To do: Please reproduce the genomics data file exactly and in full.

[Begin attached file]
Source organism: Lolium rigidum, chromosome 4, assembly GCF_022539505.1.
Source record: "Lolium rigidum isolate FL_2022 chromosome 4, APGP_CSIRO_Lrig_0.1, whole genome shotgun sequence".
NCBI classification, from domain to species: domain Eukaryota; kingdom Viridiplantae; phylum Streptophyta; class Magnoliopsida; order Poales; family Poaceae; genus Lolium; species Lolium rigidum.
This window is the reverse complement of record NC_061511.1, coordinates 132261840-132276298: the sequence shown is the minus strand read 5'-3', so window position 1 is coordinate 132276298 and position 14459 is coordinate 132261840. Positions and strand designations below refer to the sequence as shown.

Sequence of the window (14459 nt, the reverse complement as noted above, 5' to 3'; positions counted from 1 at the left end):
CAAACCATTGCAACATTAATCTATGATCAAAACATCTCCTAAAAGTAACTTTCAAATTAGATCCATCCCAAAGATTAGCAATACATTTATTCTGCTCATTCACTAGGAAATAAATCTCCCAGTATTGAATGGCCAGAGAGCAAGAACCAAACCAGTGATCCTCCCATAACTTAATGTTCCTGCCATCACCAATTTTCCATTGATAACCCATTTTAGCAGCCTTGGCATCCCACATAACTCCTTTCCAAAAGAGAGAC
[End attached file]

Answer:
Source organism: Lolium rigidum, chromosome 4, assembly GCF_022539505.1.
Source record: "Lolium rigidum isolate FL_2022 chromosome 4, APGP_CSIRO_Lrig_0.1, whole genome shotgun sequence".
NCBI classification, from domain to species: domain Eukaryota; kingdom Viridiplantae; phylum Streptophyta; class Magnoliopsida; order Poales; family Poaceae; genus Lolium; species Lolium rigidum.
This window is the reverse complement of record NC_061511.1, coordinates 132261840-132276298: the sequence shown is the minus strand read 5'-3', so window position 1 is coordinate 132276298 and position 14459 is coordinate 132261840. Positions and strand designations below refer to the sequence as shown.

Sequence of the window (14459 nt, the reverse complement as noted above, 5' to 3'; positions counted from 1 at the left end):
CAAACCATTGCAACATTAATCTATGATCAAAACATCTCCTAAAAGTAACTTTCAAATTAGATCCATCCCAAAGATTAGCAATACATTTATTCTGCTCATTCACTAGGAAATAAATCTCCCAGTATTGAATGGCCAGAGAGCAAGAACCAAACCAGTGATCCTCCCATAACTTAATGTTCCTGCCATCACCAATTTTCCATTGATAACCCATTTTAGCAGCCTTGGCATCCCACATAACTCCTTTCCAAAAGAGAGAC